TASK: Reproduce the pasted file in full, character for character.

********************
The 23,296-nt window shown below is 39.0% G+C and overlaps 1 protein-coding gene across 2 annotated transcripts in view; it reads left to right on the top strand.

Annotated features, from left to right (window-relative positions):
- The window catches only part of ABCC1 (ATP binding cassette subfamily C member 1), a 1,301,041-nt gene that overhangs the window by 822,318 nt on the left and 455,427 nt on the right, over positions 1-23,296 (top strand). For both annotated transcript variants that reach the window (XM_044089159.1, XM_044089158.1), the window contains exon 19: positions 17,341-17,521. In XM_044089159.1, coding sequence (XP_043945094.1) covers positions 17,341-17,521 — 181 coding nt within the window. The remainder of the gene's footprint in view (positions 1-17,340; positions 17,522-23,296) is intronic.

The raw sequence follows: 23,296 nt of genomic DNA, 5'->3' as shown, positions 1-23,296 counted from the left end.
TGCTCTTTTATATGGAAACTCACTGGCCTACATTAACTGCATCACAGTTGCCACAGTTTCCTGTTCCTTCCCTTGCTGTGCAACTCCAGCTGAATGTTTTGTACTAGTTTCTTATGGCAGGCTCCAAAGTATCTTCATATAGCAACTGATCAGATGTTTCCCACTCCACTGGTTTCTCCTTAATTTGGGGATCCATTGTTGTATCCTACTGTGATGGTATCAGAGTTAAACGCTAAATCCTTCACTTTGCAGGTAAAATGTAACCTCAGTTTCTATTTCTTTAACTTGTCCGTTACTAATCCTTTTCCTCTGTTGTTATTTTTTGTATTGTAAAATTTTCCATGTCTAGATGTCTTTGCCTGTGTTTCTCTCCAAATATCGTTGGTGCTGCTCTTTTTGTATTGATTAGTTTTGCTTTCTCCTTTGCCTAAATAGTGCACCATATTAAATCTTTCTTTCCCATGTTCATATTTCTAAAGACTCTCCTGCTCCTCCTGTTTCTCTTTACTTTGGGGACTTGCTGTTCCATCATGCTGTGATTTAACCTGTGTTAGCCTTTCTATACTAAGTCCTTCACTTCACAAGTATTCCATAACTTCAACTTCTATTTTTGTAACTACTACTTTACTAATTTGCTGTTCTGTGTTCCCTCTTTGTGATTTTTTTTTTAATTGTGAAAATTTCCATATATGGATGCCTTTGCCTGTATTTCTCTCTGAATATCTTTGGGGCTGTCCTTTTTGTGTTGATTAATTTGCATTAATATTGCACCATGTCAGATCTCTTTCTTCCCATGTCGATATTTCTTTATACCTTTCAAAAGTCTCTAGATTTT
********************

The 23,296-nt window shown below is 39.0% G+C and overlaps 1 protein-coding gene across 2 annotated transcripts in view; it reads left to right on the top strand.

Annotated features, from left to right (window-relative positions):
- The window catches only part of ABCC1 (ATP binding cassette subfamily C member 1), a 1,301,041-nt gene that overhangs the window by 822,318 nt on the left and 455,427 nt on the right, over positions 1-23,296 (top strand). For both annotated transcript variants that reach the window (XM_044089159.1, XM_044089158.1), the window contains exon 19: positions 17,341-17,521. In XM_044089159.1, coding sequence (XP_043945094.1) covers positions 17,341-17,521 — 181 coding nt within the window. The remainder of the gene's footprint in view (positions 1-17,340; positions 17,522-23,296) is intronic.

The raw sequence follows: 23,296 nt of genomic DNA, 5'->3' as shown, positions 1-23,296 counted from the left end.
TGCTCTTTTATATGGAAACTCACTGGCCTACATTAACTGCATCACAGTTGCCACAGTTTCCTGTTCCTTCCCTTGCTGTGCAACTCCAGCTGAATGTTTTGTACTAGTTTCTTATGGCAGGCTCCAAAGTATCTTCATATAGCAACTGATCAGATGTTTCCCACTCCACTGGTTTCTCCTTAATTTGGGGATCCATTGTTGTATCCTACTGTGATGGTATCAGAGTTAAACGCTAAATCCTTCACTTTGCAGGTAAAATGTAACCTCAGTTTCTATTTCTTTAACTTGTCCGTTACTAATCCTTTTCCTCTGTTGTTATTTTTTGTATTGTAAAATTTTCCATGTCTAGATGTCTTTGCCTGTGTTTCTCTCCAAATATCGTTGGTGCTGCTCTTTTTGTATTGATTAGTTTTGCTTTCTCCTTTGCCTAAATAGTGCACCATATTAAATCTTTCTTTCCCATGTTCATATTTCTAAAGACTCTCCTGCTCCTCCTGTTTCTCTTTACTTTGGGGACTTGCTGTTCCATCATGCTGTGATTTAACCTGTGTTAGCCTTTCTATACTAAGTCCTTCACTTCACAAGTATTCCATAACTTCAACTTCTATTTTTGTAACTACTACTTTACTAATTTGCTGTTCTGTGTTCCCTCTTTGTGATTTTTTTTTTAATTGTGAAAATTTCCATATATGGATGCCTTTGCCTGTATTTCTCTCTGAATATCTTTGGGGCTGTCCTTTTTGTGTTGATTAATTTGCATTAATATTGCACCATGTCAGATCTCTTTCTTCCCATGTCGATATTTCTTTATACCTTTCAAAAGTCTCTAGATTTT